Lawyers working on the $20 million lawsuit against Toyota Motor Corp. finished their arguments yesterday in a California courtroom. The case revolves around the 2009 death of Noriko Uno that plaintiff’s attorneys say happened due to a sudden acceleration problem with Uno’s 2006 Camry.
The case has now been handed over to a jury in Los Angeles County and deliberations have officially begun. The jury now faces the task of deciding whether Uno’s death occurred due to negligence on the part of the automaker or from bad driving on the part of the victim.
Accord to accident reports, Uno’s Camry accelerated unexpectedly, heading the wrong way down a one-way street before finally slamming into a telephone pole and then a tree. Uno’s family’s attorney argued that the death occurred because of design flaws in the Camry and due to a lack of a brake override system that was already being used in a variety of other cars.
Toyota’s lead attorney argued that the brake override system would not have prevented the crash that killed Uno. Instead, Toyota argued that the accident occurred because of driver error, with Uno allegedly mistaking the gas pedal for the brake pedal. In fact, Toyota denies that any sudden acceleration took place in the case, despite eyewitness reports that appear to bolster the plaintiff’s claims.
Toyota and plaintiff’s attorneys across the country are eagerly awaiting a verdict in the case. Many expect the case, the first wrongful death action to go to trial related to Toyota’s sudden acceleration issue, to set the direction for hundreds of other similar cases that are pending against the car company.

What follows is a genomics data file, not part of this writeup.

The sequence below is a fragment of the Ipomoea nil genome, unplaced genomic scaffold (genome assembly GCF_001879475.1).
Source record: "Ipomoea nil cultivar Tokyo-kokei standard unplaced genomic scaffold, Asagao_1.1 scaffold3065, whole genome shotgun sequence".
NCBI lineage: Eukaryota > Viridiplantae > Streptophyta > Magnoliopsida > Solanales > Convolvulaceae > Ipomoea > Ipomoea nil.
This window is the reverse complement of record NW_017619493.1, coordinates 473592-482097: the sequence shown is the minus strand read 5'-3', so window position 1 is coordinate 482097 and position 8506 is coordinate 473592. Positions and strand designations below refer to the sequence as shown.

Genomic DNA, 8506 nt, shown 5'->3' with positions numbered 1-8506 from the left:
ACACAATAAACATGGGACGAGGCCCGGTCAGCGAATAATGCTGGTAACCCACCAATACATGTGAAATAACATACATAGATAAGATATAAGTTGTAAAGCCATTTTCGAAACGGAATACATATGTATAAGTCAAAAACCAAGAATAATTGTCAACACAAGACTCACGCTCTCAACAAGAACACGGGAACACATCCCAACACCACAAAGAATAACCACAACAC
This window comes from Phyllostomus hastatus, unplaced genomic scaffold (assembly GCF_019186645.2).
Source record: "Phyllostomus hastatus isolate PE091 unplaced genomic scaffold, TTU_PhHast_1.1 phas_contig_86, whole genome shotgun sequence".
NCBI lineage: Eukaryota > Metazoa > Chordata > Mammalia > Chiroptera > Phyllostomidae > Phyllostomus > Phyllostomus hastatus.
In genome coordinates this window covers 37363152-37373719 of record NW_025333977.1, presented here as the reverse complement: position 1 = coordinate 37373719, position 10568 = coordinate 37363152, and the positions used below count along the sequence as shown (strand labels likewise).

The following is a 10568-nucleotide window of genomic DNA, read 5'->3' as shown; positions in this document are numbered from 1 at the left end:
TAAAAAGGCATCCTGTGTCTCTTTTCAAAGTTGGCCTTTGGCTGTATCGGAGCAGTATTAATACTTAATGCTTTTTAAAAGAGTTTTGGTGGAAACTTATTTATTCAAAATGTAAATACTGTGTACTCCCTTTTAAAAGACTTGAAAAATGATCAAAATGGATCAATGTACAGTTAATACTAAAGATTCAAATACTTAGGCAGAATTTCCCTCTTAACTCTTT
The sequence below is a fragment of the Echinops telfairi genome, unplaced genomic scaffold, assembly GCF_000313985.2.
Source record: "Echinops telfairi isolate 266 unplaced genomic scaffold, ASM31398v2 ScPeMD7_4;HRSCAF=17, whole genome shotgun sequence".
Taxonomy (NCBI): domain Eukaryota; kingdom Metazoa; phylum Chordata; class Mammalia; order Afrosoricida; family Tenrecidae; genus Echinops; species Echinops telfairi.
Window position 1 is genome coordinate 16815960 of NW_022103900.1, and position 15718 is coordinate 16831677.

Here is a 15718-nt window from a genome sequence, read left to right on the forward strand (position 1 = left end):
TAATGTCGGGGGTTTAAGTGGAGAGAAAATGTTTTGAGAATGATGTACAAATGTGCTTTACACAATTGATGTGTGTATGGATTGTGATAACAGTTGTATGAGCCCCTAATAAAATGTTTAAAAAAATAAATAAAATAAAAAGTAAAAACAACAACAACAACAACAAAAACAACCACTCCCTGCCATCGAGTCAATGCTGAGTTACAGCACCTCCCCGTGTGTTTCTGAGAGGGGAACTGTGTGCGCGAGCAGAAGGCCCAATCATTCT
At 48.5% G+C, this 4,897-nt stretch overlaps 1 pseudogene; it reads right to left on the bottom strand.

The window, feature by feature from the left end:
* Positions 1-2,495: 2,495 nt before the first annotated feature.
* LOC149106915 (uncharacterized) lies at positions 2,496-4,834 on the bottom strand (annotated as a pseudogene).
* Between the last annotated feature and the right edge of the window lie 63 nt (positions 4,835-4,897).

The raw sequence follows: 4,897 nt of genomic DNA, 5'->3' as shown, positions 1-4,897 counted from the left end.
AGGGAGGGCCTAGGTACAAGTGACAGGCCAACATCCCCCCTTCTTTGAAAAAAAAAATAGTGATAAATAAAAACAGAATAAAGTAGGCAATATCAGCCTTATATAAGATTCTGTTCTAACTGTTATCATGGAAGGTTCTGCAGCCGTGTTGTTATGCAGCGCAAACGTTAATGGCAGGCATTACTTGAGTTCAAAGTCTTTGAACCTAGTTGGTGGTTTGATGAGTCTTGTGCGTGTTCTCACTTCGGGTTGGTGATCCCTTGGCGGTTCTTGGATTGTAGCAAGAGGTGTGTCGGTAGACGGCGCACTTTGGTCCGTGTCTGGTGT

A somewhat similar case involving a Ford F-150 was decided last week and many have wondered whether the result in that case might give a clue to what will happen in Uno’s case. In the recent Ford case, the company won a lawsuit brought by injured plaintiffs who claimed that the automaker should have included additional safety devices that were not sold with the pickup truck. Plaintiffs in the case pressed down on the gas pedal instead of the brake while exiting a freeway, which caused the F-150 to crash into several other vehicles and a utility pole. The jury deliberated for less than an hour and ultimately rejected the plaintiffs’ claims, saying that the driver caused the accident and that the vehicle contained sufficient safety systems.
If you or someone you know have been injured by a defective product and you would like to discuss your case with an attorney, please contact the Georgia product liability litigation attorneys at Pope McGlamry P.C. today to schedule a free consultation.
Source: “Toyota unintended-acceleration lawsuit goes to jury,” by Jerry Hirsch, published at LATimes.com.